Three religious leaders made it onto the 2010 Top 10 Most Admired Man list, marking an increase over last year.
The Rev. Billy Graham (ranked sixth, tied), Pope Benedict XVI (ranked sixth, tied), and the Dalai Lama (ranked tenth) were named by Americans as the men they most admired in the annual open-ended poll conducted by USA Today/Gallup.
Last year, Graham and Benedict were the only two religious figures on the list. Graham, who has been in the top 10 list every year since 1955, was ranked sixth while Benedict was fifth in 2009.
President Barack Obama again topped the list this year as the most admired man, taking 22 percent of the votes. He has held that title since 2008, the year he was elected. It is common for sitting presidents to top Gallup's Most Admired Man poll; they have ranked first 52 out of the 64 times Gallup has asked the question.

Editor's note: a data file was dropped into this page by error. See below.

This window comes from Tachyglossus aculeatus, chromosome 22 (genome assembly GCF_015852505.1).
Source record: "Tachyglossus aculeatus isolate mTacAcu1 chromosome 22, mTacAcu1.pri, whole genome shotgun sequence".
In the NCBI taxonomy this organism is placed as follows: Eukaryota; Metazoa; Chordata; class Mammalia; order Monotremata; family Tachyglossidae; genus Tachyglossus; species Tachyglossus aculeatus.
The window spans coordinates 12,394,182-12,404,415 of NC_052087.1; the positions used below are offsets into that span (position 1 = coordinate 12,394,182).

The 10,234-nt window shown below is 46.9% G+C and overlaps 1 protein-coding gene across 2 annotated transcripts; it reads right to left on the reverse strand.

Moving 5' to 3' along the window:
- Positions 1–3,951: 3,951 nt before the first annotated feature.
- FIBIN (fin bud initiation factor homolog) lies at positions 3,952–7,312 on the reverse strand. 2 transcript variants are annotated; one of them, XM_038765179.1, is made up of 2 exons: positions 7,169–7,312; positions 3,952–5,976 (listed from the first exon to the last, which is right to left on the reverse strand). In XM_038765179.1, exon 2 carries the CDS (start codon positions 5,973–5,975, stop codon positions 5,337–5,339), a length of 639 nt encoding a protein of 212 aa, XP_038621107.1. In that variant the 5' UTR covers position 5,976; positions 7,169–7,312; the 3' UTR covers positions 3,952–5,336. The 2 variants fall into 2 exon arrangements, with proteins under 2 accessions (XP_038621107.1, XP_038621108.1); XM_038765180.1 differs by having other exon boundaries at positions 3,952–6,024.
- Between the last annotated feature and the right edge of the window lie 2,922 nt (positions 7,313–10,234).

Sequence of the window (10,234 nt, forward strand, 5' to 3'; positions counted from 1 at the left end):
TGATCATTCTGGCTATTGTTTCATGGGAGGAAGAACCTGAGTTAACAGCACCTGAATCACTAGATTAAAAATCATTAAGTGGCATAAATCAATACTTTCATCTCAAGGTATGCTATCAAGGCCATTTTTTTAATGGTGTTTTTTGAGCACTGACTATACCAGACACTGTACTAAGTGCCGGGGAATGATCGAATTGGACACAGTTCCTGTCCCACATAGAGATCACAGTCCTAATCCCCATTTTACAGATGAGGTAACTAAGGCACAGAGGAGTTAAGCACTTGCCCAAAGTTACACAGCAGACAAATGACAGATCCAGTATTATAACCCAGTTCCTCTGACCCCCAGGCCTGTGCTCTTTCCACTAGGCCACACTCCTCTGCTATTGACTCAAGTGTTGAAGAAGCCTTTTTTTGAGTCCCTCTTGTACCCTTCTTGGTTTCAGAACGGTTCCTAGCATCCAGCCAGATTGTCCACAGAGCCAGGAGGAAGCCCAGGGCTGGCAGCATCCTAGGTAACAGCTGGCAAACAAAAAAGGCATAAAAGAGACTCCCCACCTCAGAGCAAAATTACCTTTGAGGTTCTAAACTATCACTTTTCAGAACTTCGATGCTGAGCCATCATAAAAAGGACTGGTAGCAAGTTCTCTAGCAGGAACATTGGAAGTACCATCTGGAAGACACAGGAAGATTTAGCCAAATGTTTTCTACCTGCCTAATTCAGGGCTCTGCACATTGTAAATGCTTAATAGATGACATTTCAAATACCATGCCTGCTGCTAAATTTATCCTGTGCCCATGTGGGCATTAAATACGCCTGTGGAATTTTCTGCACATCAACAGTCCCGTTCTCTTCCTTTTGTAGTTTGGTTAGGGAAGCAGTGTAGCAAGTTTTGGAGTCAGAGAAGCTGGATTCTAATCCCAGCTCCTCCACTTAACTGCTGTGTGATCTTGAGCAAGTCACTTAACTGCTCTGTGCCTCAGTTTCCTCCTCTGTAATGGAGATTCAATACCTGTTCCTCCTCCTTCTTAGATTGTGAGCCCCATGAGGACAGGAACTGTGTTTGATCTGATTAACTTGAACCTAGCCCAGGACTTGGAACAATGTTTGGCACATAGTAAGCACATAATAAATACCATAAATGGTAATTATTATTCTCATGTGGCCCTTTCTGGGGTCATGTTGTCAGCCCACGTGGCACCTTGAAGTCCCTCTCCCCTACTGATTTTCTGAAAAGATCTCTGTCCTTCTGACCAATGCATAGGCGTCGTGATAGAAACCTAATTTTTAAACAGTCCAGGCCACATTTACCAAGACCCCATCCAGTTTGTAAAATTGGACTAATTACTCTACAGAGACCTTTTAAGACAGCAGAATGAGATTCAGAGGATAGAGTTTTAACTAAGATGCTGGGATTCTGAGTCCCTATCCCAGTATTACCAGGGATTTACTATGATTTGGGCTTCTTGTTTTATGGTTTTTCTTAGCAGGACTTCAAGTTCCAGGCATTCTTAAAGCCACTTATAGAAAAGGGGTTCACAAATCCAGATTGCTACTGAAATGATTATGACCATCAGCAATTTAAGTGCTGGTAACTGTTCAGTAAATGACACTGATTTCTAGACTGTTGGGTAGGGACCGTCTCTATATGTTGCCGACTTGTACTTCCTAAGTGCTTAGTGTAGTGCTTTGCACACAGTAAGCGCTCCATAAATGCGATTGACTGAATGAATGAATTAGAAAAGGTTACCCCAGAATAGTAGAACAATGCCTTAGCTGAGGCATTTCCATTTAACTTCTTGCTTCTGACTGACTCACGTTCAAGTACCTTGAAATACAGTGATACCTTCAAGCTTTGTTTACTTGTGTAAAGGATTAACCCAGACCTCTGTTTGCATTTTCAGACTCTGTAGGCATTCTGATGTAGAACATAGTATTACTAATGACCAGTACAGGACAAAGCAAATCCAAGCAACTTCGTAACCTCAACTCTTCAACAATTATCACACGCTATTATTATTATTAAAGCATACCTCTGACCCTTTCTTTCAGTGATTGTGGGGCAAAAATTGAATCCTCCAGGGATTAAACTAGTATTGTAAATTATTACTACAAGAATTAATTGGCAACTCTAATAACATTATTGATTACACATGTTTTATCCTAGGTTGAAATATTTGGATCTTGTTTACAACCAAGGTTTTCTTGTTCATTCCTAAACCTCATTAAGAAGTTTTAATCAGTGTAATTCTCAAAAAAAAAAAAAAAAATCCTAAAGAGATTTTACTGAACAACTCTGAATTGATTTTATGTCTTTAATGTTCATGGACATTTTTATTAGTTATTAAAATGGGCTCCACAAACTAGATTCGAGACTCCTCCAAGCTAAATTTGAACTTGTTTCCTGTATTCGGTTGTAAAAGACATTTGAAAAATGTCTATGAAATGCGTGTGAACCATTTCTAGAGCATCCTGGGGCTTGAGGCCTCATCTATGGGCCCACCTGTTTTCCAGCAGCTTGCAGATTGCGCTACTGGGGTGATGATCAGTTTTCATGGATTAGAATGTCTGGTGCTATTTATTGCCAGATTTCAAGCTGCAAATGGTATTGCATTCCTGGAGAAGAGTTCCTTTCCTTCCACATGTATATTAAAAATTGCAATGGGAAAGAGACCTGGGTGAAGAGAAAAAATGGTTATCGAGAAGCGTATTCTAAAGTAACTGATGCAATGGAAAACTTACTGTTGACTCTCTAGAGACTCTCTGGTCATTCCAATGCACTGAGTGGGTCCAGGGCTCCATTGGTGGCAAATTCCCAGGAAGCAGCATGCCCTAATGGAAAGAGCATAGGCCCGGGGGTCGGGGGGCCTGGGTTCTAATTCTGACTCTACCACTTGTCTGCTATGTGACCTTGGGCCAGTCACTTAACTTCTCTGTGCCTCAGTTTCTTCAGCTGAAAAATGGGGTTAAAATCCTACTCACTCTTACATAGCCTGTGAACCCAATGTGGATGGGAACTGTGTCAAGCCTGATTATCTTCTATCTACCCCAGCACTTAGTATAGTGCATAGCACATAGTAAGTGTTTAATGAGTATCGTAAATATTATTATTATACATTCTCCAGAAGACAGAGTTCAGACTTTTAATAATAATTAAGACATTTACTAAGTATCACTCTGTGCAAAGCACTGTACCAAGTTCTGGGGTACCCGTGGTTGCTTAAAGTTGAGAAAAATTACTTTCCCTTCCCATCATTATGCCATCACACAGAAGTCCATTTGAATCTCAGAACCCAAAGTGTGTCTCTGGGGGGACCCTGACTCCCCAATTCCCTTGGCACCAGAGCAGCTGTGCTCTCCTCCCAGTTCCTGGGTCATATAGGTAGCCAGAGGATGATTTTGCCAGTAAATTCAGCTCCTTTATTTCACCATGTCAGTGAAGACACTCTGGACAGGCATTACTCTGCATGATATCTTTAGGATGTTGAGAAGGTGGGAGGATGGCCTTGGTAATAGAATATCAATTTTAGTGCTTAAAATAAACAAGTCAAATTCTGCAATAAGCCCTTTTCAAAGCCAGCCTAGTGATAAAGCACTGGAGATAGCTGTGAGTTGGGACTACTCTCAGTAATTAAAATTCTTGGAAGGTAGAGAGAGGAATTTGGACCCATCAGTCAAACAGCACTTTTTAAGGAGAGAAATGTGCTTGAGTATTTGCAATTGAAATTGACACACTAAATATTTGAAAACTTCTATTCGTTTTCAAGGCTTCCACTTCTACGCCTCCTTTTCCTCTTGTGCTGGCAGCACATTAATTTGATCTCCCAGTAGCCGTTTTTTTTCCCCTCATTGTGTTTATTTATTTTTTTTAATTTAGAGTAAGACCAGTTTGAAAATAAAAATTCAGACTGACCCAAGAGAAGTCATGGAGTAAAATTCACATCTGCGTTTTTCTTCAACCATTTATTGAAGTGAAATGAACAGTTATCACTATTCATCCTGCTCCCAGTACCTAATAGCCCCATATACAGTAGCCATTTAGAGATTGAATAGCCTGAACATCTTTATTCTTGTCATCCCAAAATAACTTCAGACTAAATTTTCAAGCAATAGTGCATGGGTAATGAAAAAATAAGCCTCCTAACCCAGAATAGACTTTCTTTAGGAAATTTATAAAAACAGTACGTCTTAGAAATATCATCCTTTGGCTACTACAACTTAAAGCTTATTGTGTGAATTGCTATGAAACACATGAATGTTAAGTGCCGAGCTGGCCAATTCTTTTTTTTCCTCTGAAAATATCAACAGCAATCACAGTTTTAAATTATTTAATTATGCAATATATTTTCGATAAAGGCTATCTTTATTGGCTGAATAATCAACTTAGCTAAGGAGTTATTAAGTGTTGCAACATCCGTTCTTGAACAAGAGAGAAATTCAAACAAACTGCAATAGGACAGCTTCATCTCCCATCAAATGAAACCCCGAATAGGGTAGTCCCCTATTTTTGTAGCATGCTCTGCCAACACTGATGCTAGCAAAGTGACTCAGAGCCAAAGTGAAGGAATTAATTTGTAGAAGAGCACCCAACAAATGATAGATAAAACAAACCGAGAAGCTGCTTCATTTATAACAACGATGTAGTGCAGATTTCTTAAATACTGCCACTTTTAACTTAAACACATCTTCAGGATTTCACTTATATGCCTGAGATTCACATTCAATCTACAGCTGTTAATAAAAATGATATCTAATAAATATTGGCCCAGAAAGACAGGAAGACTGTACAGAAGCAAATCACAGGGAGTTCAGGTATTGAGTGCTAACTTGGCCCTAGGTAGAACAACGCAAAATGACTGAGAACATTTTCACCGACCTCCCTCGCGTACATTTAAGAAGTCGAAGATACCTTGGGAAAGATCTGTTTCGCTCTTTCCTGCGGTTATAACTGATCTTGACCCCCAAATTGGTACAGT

While Obama maintained the No. 1 spot this year, fewer Americans named him as the man they most admired in the world compared to the previous year. Twenty-two percent of Americans named him in 2010, down from 30 percent in 2009 and 32 percent in 2008.
Trailing in second this year is former President George W. Bush, who garnered five percent of the votes. Other former U.S. presidents who made it on the list include Bill Clinton (ranked third), and Jimmy Carter (ranked eighth, tied with Glenn Beck).
Former South African president Nelson Mandela and billionaire Bill Gates also made it onto the Most Admired Man List.
Among women, Hillary Clinton continued to dominate the Most Admired Woman list. This is her ninth consecutive year at No. 1 and her fifteenth year at the top since her first appearance on the list in 1992 as first lady.
It is typical for first ladies to make it on the list, but not many have continued to be popular after their husband's presidency. For Clinton, her dominance on the list is most likely due to her own political career.
The order of the top six women in the Top 10 list this year is identical to that of 2009: Clinton, Sarah Palin, Oprah Winfrey, Michelle Obama, Condoleezza Rice, and Queen Elizabeth.
Results for the USA Today/Gallup poll are based on telephone interviews conducted Dec. 10-12, 2010, with a random sample of 1,019 adults, living in the continental U.S.